The first step is to collect and maintain accurate data on vacant and deteriorated buildings. The data can provide extensive information to the code official, court, or review board that decides whether demolition should be permitted, and it allows for the planned and simultaneous demolition of multiple buildings to reduce costs. The second step is to create a local demolition strategy that prioritizes the demolition of properties in areas where other investments can be leveraged, thereby pursuing goals for economic development and community stabilization. Finally, working with the county and the redevelopment authority can help ensure that high-priority structures for demolition are included in lists for demolition.

What legal documents will we need?

  • Property maintenance code or ordinance that provides a clear process for demolishing unsafe structures and that includes the right to recover costs through a demolition lien

When signing contracts with demolition contractors, a municipality should require the contractors to obtain all needed permits, perform an asbestos survey, remove and dispose of asbestos, remove debris (including below-grade foundations), restore shared walls, and grade and seed the lot.(61)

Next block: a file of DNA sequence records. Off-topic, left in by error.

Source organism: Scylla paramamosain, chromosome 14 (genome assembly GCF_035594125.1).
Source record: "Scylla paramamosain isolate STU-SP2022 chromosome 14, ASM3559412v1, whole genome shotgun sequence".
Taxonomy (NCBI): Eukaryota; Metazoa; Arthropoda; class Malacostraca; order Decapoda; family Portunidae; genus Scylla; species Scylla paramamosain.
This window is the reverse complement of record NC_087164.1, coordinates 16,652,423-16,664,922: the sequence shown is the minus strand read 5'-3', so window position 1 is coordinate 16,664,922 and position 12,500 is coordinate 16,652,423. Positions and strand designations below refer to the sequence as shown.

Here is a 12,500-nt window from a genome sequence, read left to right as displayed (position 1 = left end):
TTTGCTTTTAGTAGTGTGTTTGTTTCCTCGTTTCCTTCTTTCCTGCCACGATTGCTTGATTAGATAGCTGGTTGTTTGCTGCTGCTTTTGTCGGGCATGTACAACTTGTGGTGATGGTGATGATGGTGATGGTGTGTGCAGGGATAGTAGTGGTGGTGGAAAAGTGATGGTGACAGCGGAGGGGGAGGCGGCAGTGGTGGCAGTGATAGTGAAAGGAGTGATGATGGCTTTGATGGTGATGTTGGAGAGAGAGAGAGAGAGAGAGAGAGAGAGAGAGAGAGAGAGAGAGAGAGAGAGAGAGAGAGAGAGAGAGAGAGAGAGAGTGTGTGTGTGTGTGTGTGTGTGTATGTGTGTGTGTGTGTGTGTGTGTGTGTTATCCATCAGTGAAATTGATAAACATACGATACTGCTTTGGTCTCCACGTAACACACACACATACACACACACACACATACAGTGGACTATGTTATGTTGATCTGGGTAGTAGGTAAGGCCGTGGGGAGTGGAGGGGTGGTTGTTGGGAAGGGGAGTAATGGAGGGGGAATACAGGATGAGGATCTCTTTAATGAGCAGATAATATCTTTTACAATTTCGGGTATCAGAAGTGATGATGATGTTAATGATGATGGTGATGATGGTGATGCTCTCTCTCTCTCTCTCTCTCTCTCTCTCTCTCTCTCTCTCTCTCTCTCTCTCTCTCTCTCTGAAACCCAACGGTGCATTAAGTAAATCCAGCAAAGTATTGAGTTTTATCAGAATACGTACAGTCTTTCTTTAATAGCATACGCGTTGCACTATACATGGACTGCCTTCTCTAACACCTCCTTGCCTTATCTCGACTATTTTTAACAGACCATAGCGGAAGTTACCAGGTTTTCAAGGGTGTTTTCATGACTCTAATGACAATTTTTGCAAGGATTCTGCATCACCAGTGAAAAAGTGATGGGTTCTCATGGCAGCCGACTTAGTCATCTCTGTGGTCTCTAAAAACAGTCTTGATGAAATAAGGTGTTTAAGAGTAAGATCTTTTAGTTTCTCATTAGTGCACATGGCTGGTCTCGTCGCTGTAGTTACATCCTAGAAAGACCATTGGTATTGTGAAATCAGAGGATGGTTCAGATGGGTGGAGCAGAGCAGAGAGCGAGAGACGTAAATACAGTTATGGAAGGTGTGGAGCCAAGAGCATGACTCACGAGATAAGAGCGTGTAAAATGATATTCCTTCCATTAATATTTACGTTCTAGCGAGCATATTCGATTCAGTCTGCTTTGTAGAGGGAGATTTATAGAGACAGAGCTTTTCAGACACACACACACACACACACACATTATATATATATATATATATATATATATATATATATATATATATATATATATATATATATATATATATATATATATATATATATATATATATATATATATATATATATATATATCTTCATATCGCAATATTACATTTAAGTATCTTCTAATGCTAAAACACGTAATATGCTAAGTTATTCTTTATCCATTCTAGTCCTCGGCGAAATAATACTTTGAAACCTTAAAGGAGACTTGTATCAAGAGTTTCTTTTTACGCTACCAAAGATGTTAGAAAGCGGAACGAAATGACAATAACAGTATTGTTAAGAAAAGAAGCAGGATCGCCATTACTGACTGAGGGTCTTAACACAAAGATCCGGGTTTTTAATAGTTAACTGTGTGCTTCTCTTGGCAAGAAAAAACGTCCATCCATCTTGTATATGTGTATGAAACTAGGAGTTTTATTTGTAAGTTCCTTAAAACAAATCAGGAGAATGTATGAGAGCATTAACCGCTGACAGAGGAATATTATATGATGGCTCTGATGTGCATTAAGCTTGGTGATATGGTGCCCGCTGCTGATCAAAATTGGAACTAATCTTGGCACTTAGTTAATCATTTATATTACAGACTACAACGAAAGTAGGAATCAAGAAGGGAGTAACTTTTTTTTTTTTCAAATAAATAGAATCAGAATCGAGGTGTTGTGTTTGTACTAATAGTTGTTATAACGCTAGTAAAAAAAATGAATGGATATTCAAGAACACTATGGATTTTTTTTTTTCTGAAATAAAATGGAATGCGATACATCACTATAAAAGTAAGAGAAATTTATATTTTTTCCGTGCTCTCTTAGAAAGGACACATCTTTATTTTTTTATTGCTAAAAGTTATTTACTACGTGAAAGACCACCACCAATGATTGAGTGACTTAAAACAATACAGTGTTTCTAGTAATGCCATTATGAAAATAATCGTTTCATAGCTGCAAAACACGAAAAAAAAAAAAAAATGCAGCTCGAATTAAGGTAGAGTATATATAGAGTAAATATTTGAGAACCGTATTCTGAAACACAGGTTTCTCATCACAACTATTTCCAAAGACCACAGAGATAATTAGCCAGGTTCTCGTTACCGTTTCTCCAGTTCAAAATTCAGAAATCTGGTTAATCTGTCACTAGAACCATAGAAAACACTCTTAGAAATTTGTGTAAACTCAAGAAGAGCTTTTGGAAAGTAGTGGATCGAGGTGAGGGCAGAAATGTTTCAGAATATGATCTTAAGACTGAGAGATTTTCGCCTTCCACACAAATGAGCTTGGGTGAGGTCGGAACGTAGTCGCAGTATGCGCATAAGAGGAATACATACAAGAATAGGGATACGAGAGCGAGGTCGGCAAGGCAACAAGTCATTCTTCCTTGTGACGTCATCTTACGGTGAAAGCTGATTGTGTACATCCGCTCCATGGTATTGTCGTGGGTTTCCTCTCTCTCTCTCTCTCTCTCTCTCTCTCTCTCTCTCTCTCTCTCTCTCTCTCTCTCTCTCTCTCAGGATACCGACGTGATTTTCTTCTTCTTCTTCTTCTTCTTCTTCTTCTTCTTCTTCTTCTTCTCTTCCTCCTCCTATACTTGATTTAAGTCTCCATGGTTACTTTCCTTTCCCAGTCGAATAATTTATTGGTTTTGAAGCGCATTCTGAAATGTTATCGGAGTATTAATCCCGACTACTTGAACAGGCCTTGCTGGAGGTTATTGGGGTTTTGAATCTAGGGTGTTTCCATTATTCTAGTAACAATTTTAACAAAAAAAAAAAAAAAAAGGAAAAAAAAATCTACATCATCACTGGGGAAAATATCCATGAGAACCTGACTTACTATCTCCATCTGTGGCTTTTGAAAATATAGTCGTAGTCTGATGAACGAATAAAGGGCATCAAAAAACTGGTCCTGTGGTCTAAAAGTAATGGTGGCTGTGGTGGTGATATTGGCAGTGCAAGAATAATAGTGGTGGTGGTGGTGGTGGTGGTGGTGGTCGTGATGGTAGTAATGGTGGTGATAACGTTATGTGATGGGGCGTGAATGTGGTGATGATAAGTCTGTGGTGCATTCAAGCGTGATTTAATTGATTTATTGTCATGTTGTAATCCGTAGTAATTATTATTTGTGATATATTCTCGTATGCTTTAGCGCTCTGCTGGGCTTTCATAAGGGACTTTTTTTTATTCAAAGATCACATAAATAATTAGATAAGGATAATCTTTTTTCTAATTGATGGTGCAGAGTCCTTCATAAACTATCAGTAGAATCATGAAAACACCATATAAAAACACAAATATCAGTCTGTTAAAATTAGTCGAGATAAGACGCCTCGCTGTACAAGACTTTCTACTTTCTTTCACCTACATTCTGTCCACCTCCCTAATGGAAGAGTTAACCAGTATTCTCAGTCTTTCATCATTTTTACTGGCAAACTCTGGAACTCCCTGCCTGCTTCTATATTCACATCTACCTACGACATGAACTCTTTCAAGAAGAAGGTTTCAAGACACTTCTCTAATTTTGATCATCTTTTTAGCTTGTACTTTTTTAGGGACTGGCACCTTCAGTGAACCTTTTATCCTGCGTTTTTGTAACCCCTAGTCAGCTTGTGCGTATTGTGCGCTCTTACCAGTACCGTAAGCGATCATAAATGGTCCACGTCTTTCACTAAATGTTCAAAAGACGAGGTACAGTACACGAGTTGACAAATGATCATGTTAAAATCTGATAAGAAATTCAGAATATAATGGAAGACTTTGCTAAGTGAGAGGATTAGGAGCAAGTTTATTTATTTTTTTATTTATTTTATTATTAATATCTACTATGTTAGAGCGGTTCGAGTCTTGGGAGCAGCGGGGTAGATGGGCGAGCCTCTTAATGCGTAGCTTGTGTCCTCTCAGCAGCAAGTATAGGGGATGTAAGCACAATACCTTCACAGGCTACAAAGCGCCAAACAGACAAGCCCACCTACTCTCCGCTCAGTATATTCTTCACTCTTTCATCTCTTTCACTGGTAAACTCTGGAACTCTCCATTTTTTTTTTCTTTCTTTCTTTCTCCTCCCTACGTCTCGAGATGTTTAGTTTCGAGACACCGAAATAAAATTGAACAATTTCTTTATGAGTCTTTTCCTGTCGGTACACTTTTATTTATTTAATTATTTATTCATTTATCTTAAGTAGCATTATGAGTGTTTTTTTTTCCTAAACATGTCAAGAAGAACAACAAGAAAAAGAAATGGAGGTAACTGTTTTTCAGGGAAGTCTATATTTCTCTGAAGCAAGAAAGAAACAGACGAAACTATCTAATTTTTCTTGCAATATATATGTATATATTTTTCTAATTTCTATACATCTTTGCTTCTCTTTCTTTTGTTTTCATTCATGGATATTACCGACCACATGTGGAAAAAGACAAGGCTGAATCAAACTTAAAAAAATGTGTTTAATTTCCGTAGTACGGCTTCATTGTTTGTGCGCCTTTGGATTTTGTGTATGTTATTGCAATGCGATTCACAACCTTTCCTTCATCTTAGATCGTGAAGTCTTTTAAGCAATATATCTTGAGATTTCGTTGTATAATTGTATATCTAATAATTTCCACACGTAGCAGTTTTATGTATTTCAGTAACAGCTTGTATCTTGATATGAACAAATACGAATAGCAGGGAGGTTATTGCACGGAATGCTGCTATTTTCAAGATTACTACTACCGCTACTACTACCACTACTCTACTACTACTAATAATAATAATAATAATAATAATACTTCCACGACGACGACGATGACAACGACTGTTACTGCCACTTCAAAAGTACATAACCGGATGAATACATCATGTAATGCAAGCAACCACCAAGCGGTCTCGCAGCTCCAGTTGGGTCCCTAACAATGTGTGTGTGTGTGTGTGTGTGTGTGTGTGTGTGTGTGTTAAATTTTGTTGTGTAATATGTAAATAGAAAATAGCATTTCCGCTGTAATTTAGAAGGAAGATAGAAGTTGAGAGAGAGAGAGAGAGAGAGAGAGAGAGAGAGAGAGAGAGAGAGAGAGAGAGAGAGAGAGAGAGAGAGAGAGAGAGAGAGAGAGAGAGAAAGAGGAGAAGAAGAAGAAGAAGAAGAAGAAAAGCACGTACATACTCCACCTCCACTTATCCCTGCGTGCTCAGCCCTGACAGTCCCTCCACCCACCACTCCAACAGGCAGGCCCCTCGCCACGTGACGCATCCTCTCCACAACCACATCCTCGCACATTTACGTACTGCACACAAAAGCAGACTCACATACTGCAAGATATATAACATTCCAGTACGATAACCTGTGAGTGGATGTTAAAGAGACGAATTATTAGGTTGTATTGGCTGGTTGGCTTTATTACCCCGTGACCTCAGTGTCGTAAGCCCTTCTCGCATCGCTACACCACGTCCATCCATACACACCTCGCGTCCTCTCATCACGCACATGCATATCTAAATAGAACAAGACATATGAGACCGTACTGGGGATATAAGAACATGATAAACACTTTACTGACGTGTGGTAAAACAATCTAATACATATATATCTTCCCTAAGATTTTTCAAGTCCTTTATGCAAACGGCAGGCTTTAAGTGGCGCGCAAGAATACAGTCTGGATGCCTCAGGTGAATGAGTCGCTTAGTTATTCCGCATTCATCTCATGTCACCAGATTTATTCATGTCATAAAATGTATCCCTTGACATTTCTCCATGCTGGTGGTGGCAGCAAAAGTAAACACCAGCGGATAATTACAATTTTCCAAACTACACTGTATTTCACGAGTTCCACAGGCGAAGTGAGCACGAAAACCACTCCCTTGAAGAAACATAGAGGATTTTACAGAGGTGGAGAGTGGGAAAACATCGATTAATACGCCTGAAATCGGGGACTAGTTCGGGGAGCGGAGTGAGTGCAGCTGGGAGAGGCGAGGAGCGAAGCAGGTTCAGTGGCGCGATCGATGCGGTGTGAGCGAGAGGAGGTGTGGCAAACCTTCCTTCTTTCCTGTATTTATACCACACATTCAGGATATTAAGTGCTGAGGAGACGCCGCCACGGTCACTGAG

Who is using the tool now?

The City of York, as part of its property maintenance code, has a detailed demolition process that incorporates portions of the ICC International Property Code. The process has been reviewed by the courts.(62) Westmoreland County funds its countywide demolition program using Community Development Block Grant (CDBG) dollars. Typically, the Redevelopment Authority of Westmoreland County completes 25 projects annually for approximately $250,000. To fund the demolition, Westmoreland requires a private match from the municipality, owner, or other stakeholder. Westmoreland ranks the applications by overall reinvestment impact, including the level of reinvestment and jobs the demolition will attract and whether it will comply with the county’s comprehensive plan. Westmoreland works with a nonprofit to salvage reusable items such as doors, windows, and bricks from properties before demolition and uses the money obtained to fund affordable-housing initiatives. The redevelopment authority cannot tear down a structure without the owner’s permission or court-ordered action.(63)